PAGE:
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Public Radio's Environmental News Magazine (follow us on Google News)

Helping Fish Return to the Elwha River

Air Date: Week of

Ancient stumps from the Elwha River bed (Photo: Ashley Ahearn/ Earth Fix)

The biggest dam removal project in US history is nearly complete, and fish can swim freely up the Elwha River again. And as Ashley Ahearn of EarthFix reports, salmon and steelhead trout are getting a helping hand upriver.


CURWOOD: It’s Living on Earth. I’m Steve Curwood. Since 2011 the largest dam removal project in U.S. history has been taking place on the Elwha River in the Olympic Peninsula in Washington State, in a bid to restore historic salmon and steelhead trout runs. So much sediment has been released from above the two dams that the final part of the removal was put on hold temporarily. But the murky water hasn’t stopped fish from making the journey upriver to spawn in the reopened habitat. From the public broadcasting collaborative EarthFix, Ashley Ahearn reports, some of those fish are getting help.

Mouth of the Elwha, where millions of cubic yards of sediment, released from above the dams, are creating new beaches and sandbars. (Photo: Ashley Ahearn/Earth Fix)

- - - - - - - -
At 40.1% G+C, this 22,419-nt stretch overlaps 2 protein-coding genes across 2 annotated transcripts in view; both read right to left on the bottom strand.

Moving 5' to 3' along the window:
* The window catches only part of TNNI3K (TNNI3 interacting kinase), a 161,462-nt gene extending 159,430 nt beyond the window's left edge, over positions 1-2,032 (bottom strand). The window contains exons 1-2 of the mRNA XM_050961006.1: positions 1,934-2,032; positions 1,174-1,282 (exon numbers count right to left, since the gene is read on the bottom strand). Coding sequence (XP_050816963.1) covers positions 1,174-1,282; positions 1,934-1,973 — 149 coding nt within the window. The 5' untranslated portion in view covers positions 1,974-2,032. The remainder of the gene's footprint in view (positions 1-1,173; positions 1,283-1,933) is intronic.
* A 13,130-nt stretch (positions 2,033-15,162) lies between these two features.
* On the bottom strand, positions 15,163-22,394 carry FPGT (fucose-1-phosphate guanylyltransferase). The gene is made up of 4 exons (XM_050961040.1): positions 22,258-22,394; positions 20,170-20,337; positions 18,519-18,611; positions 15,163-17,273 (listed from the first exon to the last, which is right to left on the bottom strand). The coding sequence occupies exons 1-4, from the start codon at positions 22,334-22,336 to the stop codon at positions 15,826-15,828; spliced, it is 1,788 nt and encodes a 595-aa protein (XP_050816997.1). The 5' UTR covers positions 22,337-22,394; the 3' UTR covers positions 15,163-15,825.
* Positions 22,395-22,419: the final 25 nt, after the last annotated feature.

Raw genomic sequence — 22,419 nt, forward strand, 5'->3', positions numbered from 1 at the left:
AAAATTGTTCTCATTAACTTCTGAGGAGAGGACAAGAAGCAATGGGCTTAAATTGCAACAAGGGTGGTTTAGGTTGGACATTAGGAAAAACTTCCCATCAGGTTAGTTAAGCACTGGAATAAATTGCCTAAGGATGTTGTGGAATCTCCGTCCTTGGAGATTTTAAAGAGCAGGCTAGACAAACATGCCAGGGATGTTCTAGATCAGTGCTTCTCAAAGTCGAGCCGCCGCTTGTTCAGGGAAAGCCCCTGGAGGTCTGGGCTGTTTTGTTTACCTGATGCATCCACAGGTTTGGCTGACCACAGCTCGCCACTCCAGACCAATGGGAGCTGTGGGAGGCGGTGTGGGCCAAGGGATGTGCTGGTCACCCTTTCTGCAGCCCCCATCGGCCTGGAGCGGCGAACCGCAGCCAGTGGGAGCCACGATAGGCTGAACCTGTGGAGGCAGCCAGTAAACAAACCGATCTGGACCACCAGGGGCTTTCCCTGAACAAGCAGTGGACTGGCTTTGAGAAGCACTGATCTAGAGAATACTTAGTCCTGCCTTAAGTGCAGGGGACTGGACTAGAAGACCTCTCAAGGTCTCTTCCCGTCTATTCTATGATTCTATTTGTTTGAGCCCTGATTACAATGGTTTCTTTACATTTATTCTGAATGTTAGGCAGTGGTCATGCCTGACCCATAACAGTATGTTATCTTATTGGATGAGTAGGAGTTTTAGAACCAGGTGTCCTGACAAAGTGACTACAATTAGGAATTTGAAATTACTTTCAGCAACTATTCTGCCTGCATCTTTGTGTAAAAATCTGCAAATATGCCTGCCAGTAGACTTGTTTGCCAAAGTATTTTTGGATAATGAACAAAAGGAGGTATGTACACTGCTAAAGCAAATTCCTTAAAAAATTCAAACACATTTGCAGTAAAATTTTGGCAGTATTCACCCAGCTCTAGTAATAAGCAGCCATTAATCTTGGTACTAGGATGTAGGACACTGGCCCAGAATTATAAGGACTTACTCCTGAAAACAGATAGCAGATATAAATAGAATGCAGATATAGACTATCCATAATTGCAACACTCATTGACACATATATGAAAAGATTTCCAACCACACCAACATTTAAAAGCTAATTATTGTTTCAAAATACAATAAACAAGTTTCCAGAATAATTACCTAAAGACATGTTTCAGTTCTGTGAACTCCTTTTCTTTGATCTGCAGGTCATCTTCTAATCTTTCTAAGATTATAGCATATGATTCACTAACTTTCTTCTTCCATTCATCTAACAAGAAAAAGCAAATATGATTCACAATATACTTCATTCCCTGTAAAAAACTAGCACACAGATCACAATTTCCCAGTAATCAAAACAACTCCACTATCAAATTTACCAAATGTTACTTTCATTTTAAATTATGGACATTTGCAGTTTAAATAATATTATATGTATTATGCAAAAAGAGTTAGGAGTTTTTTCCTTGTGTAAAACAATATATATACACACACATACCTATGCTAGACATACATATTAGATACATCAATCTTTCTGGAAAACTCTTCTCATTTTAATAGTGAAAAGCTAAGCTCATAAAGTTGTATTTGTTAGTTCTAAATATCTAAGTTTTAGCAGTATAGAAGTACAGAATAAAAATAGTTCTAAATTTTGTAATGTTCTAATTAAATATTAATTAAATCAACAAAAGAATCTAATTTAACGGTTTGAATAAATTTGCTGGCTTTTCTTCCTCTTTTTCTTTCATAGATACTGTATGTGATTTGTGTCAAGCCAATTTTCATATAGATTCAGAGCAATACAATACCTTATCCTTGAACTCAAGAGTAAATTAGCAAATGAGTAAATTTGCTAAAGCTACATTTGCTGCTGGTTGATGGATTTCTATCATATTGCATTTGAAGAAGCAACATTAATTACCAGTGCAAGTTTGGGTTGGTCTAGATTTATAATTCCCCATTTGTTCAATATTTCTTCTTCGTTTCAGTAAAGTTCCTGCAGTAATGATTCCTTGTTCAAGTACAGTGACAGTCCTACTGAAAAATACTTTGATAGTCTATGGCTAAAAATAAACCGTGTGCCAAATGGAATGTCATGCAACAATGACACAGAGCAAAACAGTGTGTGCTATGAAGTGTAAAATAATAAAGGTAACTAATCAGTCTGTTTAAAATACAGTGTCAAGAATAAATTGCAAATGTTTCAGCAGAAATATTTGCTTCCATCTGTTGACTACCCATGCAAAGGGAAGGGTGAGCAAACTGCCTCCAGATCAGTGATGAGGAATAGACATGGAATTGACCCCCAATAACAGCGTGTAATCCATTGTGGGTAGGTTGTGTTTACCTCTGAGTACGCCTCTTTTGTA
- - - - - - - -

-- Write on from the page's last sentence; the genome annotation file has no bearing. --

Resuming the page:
AHEARN: Mike McHenry stands next to a water treatment plant and a fish hatchery not too far from the mouth of the Elwha River. He’s a fisheries habitat biologist with the Lower Elwha Klallam tribe. We’re looking down a hill at a murky side channel of the river. I can’t see anything in the water below us until McHenry hands me his polarized sunglasses.

MCHENRY: So put these on.

AHEARN: OK...whoa! In the pool below us, several gray, torpedo-shaped bodies move slowly through the brown water.

MCHENRY: So you are looking at several wild winter steelhead. These are the native remnant stock of the Elwha River.

AHEARN: These fish are some of the last of their kind here. Biologists estimate that there’s somewhere between 200 and 300 wild steelhead left in the Elwha. The fish we’re looking at have just returned from several years in the open ocean, fattening up, dodging killer whales and other predators – and now they’re back to lay eggs in their home river. But Mike McHenry says this murky side channel below the dams is the wrong place to make babies.

MCHENRY: And what we’re going to try to do today is capture these fish, tag them, and relocate them into the Little River, which is a tributary in the middle part of the Elwha River, which has very clean water and high quality habitat.

AHEARN: “High quality habitat” because it’s been locked away, above the lower dam, for 100 years. The dam is gone now, but with so much muck and debris in the water, the fish may need some help making their way up into the newly available habitat. That’s where Mike McHenry’s team comes in.